Sunday, February 7, 2010


Back home after 26 days on the road in an amazing trip that took me to Hawaii for two weeks with the family and then on to South Africa and New York City for work.  Retunred on Friday to see all of the Olympic preparations underway in Vancouver.  The airport was becoming zoo-like, with the usual exits blocked off and taxis and things diverted to other places.  Olympic lanes are in place downtown in Vancouver and the cabbies are unhappy because they aren't allowed to use them or pull into them to drop off or pick up passengers.  To do so risks a $120 ticket.  Seems harsh.

On arriving in Horseshoe Bay on Friday evening I was greeted to more security shenanigans.  There is a sign at the ticket booth reporting that the current security level is MARSEC1.  When I asked a security guard what that meant he told me that it stood for "Marine Security Level 1" which, he said, we are always at.  I rolled my eyes.  Is this really necessary?  Why do I now need to be told the name of a made up security level that has apparently remained unchanged since the Second World War ended?  This strikes me as strangely alarmist.  What is to be gained from this?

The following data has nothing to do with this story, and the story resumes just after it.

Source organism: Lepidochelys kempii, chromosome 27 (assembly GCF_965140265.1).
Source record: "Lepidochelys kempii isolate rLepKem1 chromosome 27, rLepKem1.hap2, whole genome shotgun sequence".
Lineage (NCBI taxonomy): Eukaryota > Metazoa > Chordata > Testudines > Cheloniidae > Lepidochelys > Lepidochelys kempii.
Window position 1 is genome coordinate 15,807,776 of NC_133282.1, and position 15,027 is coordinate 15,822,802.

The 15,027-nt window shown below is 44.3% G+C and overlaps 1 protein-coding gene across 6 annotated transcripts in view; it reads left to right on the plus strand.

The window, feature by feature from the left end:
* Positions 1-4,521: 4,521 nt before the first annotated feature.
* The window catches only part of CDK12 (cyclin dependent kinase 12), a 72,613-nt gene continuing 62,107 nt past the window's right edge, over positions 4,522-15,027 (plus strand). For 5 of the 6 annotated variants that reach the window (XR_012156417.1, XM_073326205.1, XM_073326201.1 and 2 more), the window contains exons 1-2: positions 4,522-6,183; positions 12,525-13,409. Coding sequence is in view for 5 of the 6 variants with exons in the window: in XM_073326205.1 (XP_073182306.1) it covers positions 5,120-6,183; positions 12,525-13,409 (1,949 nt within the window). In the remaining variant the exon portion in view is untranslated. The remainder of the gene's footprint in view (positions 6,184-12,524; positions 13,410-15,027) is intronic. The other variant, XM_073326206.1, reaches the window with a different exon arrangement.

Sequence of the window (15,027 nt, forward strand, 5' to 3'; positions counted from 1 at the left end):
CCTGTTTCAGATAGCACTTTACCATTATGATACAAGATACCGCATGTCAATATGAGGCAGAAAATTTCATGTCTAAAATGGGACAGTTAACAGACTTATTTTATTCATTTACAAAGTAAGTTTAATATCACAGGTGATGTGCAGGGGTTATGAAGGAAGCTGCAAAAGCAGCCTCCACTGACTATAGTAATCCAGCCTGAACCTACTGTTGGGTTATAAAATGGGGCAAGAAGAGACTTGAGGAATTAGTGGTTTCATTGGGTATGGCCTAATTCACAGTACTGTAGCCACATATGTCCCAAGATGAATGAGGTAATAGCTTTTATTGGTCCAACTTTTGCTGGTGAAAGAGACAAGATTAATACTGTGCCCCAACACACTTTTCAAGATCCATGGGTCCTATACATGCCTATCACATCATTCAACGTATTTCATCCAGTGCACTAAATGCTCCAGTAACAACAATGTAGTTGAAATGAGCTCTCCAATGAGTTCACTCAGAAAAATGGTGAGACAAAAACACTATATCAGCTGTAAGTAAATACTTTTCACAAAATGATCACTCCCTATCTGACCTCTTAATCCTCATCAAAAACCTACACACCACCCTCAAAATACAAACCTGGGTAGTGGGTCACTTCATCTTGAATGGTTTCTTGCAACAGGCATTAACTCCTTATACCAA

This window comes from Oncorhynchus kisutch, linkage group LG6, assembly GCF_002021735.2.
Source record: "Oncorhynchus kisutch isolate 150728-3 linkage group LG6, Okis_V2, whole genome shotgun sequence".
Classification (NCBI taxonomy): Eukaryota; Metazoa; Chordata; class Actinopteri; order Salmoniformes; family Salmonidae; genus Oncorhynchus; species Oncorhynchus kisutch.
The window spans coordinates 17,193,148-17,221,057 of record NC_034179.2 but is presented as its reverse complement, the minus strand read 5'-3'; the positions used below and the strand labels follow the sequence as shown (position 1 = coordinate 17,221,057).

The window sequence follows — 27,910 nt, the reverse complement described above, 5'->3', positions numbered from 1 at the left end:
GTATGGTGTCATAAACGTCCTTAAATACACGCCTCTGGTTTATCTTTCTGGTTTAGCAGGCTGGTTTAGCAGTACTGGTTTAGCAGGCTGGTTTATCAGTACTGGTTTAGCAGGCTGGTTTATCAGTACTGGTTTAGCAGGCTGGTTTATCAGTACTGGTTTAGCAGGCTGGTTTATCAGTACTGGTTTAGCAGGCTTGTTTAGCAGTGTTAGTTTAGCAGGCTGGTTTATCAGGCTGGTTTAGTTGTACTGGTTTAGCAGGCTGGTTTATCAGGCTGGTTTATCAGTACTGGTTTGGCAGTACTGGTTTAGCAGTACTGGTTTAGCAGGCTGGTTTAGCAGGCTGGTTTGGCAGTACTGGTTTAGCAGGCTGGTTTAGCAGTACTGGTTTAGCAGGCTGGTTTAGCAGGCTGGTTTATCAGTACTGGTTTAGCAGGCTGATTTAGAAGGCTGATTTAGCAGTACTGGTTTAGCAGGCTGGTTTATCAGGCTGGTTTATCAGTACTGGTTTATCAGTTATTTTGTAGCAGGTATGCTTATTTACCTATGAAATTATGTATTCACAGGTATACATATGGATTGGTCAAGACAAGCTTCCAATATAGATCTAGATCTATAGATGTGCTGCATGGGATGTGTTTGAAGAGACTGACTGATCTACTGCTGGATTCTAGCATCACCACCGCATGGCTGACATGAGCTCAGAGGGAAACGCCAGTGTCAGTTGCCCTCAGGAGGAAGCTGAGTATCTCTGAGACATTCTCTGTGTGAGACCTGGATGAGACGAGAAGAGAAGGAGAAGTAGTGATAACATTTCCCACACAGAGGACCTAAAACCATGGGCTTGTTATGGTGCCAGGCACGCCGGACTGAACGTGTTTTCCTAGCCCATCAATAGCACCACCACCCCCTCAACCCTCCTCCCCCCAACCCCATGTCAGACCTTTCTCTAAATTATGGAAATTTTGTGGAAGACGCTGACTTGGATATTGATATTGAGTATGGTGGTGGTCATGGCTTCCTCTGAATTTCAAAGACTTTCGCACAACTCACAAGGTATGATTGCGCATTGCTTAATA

There seemed to be some incident unfolding at the ferry terminal as well in which an Islander was detained for complaining about the ticket cut off time and then further detained when he took a picture of the security guard who prevented him from boarding the Cap home.  So the theatre escalates.  I saw none of this silliness in either South Africa or the United States, bar the usual "security threat level orange" announcements that have been playing in US airports since September 12, 2001.  I feel neither safer nor less safe than before.  But all of this does feel a hell of a lot more patronizing.

Hopefully after the Games are over we can all go back to being adults again.